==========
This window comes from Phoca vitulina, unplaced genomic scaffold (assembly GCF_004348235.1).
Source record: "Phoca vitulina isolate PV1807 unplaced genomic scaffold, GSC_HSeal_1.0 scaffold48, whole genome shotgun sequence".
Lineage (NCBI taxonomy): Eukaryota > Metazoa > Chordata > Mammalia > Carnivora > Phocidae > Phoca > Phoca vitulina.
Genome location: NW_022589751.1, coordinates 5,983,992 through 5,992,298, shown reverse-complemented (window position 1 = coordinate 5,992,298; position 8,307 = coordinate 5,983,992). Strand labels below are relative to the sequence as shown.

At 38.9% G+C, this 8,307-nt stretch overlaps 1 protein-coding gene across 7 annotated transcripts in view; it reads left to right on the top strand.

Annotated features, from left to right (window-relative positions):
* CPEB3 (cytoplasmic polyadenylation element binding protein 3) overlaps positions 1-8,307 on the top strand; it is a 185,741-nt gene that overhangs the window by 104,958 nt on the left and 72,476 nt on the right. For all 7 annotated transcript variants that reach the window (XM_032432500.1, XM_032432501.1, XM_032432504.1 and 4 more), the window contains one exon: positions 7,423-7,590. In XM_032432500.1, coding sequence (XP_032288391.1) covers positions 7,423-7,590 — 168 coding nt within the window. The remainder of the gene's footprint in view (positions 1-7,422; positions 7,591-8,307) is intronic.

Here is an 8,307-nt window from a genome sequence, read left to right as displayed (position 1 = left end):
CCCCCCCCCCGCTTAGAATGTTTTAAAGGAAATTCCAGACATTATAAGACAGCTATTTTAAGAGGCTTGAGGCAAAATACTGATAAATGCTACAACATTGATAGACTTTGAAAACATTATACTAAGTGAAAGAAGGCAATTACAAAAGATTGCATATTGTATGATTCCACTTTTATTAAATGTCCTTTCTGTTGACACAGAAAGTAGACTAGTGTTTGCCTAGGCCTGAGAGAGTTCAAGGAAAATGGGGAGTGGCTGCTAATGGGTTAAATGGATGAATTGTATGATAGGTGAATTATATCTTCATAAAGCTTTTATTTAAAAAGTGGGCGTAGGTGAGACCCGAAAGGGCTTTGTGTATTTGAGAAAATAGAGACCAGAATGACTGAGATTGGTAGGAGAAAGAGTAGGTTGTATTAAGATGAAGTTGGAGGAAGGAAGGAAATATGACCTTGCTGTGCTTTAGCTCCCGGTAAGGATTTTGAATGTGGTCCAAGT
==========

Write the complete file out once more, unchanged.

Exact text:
This window comes from Phoca vitulina, unplaced genomic scaffold (assembly GCF_004348235.1).
Source record: "Phoca vitulina isolate PV1807 unplaced genomic scaffold, GSC_HSeal_1.0 scaffold48, whole genome shotgun sequence".
Lineage (NCBI taxonomy): Eukaryota > Metazoa > Chordata > Mammalia > Carnivora > Phocidae > Phoca > Phoca vitulina.
Genome location: NW_022589751.1, coordinates 5,983,992 through 5,992,298, shown reverse-complemented (window position 1 = coordinate 5,992,298; position 8,307 = coordinate 5,983,992). Strand labels below are relative to the sequence as shown.

At 38.9% G+C, this 8,307-nt stretch overlaps 1 protein-coding gene across 7 annotated transcripts in view; it reads left to right on the top strand.

Annotated features, from left to right (window-relative positions):
* CPEB3 (cytoplasmic polyadenylation element binding protein 3) overlaps positions 1-8,307 on the top strand; it is a 185,741-nt gene that overhangs the window by 104,958 nt on the left and 72,476 nt on the right. For all 7 annotated transcript variants that reach the window (XM_032432500.1, XM_032432501.1, XM_032432504.1 and 4 more), the window contains one exon: positions 7,423-7,590. In XM_032432500.1, coding sequence (XP_032288391.1) covers positions 7,423-7,590 — 168 coding nt within the window. The remainder of the gene's footprint in view (positions 1-7,422; positions 7,591-8,307) is intronic.

Here is an 8,307-nt window from a genome sequence, read left to right as displayed (position 1 = left end):
CCCCCCCCCCGCTTAGAATGTTTTAAAGGAAATTCCAGACATTATAAGACAGCTATTTTAAGAGGCTTGAGGCAAAATACTGATAAATGCTACAACATTGATAGACTTTGAAAACATTATACTAAGTGAAAGAAGGCAATTACAAAAGATTGCATATTGTATGATTCCACTTTTATTAAATGTCCTTTCTGTTGACACAGAAAGTAGACTAGTGTTTGCCTAGGCCTGAGAGAGTTCAAGGAAAATGGGGAGTGGCTGCTAATGGGTTAAATGGATGAATTGTATGATAGGTGAATTATATCTTCATAAAGCTTTTATTTAAAAAGTGGGCGTAGGTGAGACCCGAAAGGGCTTTGTGTATTTGAGAAAATAGAGACCAGAATGACTGAGATTGGTAGGAGAAAGAGTAGGTTGTATTAAGATGAAGTTGGAGGAAGGAAGGAAATATGACCTTGCTGTGCTTTAGCTCCCGGTAAGGATTTTGAATGTGGTCCAAGT